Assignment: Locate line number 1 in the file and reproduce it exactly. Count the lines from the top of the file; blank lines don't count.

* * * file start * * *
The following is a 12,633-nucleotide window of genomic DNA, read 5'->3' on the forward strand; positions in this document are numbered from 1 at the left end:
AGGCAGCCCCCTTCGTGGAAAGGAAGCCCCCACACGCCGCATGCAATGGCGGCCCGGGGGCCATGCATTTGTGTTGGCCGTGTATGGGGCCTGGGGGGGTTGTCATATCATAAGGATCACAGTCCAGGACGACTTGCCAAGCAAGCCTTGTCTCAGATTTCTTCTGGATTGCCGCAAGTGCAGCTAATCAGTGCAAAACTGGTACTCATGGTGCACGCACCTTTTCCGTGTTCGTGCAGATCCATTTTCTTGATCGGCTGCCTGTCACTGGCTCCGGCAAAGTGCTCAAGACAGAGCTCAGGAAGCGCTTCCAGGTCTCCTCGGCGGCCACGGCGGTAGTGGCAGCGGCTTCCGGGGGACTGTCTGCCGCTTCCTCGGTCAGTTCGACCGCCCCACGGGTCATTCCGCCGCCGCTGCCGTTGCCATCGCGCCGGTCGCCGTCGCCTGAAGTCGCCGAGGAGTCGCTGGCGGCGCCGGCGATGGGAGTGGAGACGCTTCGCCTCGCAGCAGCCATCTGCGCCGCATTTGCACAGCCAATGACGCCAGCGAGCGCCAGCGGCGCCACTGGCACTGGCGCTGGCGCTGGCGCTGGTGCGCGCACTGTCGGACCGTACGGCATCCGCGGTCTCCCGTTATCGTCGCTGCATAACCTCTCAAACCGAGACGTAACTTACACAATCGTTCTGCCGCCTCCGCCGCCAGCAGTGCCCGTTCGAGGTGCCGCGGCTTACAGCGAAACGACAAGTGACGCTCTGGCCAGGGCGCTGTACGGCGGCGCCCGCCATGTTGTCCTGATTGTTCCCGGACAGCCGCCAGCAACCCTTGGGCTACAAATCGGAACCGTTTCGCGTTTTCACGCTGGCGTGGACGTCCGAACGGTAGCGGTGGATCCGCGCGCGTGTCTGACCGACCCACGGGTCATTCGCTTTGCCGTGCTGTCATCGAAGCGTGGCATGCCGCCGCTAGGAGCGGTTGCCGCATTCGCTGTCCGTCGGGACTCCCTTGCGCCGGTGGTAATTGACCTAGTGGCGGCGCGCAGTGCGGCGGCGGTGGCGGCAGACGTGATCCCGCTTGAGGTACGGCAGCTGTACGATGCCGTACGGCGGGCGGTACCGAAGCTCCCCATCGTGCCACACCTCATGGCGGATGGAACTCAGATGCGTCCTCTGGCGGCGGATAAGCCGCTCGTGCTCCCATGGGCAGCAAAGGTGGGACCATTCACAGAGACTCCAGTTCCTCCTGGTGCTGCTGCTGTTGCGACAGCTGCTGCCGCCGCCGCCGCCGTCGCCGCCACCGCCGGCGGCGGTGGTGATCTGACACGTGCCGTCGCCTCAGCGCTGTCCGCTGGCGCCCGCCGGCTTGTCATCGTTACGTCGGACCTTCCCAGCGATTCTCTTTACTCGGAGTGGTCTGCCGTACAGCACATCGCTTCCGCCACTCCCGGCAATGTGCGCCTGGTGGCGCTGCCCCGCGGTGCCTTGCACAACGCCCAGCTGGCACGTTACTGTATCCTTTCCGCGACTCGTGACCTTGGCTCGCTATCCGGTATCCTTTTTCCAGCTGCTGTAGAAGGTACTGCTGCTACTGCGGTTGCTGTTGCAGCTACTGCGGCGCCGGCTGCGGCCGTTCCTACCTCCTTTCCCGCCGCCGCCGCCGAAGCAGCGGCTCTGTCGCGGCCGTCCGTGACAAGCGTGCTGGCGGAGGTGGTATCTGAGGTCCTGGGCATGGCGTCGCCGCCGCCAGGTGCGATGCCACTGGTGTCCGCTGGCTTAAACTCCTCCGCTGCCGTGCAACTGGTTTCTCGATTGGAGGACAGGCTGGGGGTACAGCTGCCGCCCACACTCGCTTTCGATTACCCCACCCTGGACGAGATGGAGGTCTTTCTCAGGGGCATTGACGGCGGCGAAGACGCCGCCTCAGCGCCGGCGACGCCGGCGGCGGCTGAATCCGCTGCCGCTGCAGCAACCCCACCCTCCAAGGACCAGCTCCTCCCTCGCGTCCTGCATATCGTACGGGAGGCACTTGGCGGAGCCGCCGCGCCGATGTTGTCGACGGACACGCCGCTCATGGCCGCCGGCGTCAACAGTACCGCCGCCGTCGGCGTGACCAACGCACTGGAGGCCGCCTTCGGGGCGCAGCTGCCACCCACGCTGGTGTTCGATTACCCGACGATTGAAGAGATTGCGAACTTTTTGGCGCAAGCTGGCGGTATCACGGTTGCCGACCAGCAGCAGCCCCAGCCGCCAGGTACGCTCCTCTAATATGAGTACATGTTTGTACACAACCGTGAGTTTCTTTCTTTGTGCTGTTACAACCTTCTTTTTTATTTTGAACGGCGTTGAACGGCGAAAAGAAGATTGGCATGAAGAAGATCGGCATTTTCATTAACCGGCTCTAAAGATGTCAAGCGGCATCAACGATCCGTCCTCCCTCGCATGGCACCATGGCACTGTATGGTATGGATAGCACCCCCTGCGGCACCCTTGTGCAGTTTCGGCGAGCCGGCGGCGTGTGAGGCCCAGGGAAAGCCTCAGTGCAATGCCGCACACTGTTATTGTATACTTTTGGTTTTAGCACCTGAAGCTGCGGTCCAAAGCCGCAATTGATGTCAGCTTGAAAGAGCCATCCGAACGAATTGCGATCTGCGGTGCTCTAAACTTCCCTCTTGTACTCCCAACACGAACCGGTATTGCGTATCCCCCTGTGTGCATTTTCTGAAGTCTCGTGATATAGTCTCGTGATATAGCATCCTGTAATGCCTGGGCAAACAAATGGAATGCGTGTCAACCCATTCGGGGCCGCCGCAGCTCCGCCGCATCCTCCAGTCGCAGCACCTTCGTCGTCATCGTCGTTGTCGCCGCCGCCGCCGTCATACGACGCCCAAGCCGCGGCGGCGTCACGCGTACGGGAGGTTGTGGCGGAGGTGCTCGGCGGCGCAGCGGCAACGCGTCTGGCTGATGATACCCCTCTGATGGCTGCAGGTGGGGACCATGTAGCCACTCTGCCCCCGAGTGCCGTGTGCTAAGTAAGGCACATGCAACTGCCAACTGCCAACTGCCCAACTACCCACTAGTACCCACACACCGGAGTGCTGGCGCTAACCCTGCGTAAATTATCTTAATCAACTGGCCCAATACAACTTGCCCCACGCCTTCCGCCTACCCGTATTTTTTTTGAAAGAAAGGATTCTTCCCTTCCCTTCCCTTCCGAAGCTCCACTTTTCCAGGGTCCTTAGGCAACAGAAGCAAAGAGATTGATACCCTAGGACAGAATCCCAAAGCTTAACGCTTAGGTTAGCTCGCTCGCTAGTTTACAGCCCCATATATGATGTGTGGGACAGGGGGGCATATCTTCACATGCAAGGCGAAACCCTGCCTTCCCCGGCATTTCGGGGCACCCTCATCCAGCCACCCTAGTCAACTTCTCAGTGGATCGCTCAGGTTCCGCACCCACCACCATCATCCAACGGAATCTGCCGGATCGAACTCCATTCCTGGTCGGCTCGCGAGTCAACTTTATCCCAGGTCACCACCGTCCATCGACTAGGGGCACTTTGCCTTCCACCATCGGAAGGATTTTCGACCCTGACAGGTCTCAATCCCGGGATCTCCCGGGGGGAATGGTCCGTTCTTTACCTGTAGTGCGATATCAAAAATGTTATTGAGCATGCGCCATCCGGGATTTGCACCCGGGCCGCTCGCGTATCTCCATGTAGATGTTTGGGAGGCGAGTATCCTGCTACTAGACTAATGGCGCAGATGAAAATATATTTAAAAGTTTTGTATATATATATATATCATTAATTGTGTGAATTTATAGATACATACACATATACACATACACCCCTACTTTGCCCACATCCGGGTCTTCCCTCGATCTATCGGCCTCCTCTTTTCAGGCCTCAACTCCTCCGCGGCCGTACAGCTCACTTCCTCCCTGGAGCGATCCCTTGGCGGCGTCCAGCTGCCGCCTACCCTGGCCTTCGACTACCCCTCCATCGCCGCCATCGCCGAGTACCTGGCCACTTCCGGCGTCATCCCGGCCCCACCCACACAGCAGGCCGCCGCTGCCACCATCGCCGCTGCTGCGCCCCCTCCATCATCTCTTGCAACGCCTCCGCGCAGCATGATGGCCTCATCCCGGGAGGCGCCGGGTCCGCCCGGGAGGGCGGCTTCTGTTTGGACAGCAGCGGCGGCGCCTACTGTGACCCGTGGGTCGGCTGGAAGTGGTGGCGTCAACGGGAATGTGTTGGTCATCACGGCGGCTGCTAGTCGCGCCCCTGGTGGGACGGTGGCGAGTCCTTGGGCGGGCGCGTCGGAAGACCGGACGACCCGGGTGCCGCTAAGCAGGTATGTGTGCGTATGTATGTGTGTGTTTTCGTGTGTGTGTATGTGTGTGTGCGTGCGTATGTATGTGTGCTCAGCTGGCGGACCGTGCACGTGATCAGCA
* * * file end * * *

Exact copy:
The following is a 12,633-nucleotide window of genomic DNA, read 5'->3' on the forward strand; positions in this document are numbered from 1 at the left end: